In order to analyze whether the autophagy protein interactions could be detected following autophagy induction using P-LISA and whether they were indeed associated to the formation of autophagosomes, we asked whether the signals obtained with SQSTM1/LC3B P-LISA, SQSTM1/GL1 P-LISA, NIX/LC3B P-LISA, or NIX/GL1 P-LISA co-localized with the fusion protein GFP-LC3 overexpressed in MDA-MB-436 cells. As expected, GFP-LC3 puncta significantly colocalized with all four P-LISA signals suggesting that these signals were related to autophagosomes (Fig 4A4D). These conclusions were confirmed by the significant correlation index determined between the number of GFP-LC3B puncta and the SQSTM1/LC3B P-LISA signals (p = 0.025) (Fig 4A). However, due to the overexpression of GFP-LC3B in transfected cells, the strong increase of SQSTM1/LC3B P-LISA signals linked to large puncta in the cells was influenced by GFP-LC3 overexpression and not only by autophagy induction since expression of GFP-LC3B significantly increased SQSTM1/LC3B P-LISA signals in both the absence or presence of EBSS/BafA1 treatment in MDA-MB-436 cells (S2 Fig). Indeed, it has already been demonstrated that the overexpression of LC3B can induce the formation of cellular aggregates which could also include SQSTM1.[15] Taken together, these observations suggest that SQSTM1/LC3B P-LISA quantification of endogenous proteins interactions may be more accurate than overexpressed GFP-LC3B quantification for autophagy flux analysis. Similar experiments performed using SQSTM1/GL1 P-LISA revealed a very strong correlation between the number of GFP-LC3B vesicles and P-LISA signals (p<0.0001) (Fig 4B). These experiments were also performed using NIX/LC3B P-LISA or NIX/GL1 P-LISA and, once more, a significant co-localization between GFP-LC3-positive puncta and P-LISA signals were observed (Fig 4C, p = 0.016 and Fig 4D, p = 0.005).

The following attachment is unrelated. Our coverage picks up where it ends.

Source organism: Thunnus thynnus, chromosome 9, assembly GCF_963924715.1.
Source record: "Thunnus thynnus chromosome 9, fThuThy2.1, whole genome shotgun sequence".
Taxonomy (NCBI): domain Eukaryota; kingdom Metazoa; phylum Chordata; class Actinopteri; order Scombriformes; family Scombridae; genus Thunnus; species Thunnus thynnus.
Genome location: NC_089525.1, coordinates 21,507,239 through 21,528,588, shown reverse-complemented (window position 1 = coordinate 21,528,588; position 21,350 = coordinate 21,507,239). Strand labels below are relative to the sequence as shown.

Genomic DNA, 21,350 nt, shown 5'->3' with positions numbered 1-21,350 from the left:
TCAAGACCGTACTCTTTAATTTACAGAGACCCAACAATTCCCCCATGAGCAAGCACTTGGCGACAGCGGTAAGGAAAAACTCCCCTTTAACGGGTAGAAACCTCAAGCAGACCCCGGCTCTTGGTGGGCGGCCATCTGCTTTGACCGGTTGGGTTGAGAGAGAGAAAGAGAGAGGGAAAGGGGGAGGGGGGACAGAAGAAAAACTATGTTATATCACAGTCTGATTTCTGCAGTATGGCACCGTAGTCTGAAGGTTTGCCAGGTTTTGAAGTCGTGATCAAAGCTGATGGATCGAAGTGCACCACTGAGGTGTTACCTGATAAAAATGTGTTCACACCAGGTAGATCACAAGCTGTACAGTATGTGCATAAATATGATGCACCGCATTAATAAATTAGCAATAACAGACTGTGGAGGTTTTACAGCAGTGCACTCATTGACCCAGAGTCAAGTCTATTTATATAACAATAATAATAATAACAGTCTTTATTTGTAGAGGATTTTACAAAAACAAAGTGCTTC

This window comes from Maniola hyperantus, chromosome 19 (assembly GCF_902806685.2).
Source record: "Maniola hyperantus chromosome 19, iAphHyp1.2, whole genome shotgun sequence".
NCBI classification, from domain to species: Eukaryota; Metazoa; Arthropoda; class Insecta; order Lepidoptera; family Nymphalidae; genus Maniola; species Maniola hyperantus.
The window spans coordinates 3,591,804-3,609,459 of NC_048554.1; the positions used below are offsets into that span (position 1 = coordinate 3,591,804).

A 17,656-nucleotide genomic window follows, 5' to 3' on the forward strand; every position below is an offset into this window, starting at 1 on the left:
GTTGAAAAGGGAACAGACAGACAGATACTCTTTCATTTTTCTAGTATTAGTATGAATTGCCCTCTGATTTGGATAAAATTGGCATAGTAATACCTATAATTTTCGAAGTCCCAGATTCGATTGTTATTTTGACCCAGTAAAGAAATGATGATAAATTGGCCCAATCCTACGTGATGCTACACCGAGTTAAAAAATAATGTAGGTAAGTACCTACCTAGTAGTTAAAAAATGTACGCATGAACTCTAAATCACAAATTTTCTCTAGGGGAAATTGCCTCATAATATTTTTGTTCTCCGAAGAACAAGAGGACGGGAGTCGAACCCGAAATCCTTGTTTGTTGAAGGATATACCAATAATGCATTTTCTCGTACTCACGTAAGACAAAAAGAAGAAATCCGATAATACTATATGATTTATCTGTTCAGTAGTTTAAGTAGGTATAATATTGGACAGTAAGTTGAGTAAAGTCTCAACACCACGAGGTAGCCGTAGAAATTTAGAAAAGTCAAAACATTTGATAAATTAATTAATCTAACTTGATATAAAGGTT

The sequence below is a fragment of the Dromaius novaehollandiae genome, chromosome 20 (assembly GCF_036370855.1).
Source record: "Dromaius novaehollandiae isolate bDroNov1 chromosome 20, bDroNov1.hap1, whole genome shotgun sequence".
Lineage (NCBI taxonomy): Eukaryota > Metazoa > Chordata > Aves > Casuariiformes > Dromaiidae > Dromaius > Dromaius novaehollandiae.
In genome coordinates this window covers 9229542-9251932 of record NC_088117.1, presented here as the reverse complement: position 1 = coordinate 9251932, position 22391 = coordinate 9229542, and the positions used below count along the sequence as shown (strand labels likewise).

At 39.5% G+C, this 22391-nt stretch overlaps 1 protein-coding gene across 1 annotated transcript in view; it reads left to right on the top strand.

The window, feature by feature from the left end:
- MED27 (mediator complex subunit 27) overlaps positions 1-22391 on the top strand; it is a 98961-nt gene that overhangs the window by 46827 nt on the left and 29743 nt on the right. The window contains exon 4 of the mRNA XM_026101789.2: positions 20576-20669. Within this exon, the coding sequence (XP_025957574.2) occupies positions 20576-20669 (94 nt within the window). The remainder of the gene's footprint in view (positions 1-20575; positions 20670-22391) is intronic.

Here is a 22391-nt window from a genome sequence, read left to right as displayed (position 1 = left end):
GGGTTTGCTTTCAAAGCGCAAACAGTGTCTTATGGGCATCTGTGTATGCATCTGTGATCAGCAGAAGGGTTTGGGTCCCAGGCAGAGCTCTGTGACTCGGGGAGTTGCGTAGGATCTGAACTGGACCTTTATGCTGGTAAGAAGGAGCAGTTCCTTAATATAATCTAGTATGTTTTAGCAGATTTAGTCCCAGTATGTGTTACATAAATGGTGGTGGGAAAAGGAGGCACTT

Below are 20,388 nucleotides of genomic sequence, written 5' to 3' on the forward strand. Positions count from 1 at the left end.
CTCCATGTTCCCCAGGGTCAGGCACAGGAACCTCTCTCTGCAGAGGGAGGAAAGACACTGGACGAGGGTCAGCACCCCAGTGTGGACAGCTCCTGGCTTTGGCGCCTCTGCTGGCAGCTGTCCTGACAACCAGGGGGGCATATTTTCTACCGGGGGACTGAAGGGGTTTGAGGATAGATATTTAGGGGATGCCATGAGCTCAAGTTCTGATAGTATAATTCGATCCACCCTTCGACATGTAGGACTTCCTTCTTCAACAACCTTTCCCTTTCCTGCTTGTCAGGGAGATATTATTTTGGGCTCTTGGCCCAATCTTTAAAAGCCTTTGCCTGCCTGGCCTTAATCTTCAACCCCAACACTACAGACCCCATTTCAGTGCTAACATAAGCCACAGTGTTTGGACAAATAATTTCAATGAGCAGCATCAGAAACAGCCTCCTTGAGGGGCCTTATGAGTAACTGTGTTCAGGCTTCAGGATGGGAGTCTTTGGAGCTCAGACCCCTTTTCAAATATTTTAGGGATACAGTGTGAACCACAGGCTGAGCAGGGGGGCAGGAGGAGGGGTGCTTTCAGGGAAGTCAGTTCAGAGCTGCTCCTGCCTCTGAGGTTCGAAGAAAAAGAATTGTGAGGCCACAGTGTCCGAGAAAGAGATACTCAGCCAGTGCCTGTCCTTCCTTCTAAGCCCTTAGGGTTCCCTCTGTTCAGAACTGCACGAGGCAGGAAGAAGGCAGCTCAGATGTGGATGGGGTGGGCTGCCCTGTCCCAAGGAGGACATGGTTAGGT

thumbnail
Fig 4. Co-localization of SQSTM1/LC3B, SQSTM1/GL1, NIX/LC3B and NIX/GL1 P-LISA signals with the GFP-LC3B protein.

MDA-MB-436 cells were transfected with the pEGFP-LC3B vector then cultured with EBSS and BafA1 (100 nM) for 2 h. (A) Co-localization of SQSTM1/LC3B P-LISA signal and GFP-LC3B fluorescence. (B) Co-localization of SQSTM1/GL1 P-LISA signal and GFP-LC3B fluorescence. (C) Co-localization of NIX/LC3B P-LISA signal and GFP-LC3B fluorescence. (D) Co-localization of NIX/GL1 P-LISA signal and GFP-LC3B fluorescence. Co-localization of P-LISA signal and GFP-LC3B puncta was determined in at least 30 cells using the imageJ software. Nuclei were stained with DAPI. ****: p≤0.0001 and ***: p≤0.001, vs control (n = 3). Scale bar: 20μm.

https://doi.org/10.1371/journal.pone.0128701.g004

P-LISA can be used to monitor selective autophagy

Following the demonstration that P-LISA can quantify differences in autophagosome formation, we next asked whether this technique might also help discriminating between responses to different autophagy inducers. Indeed, until now, none of the current techniques used to quantify autophagy may specifically and undoubtedly discriminate between non selective and selective autophagy. To do so, we decided to use P-LISA protocols including cargo adapters (such as NIX or SQSTM1) and ATG8 proteins (LC3B or GABARAPL1) since these proteins have been described to play an essential role in autophagy selectivity.[2,5]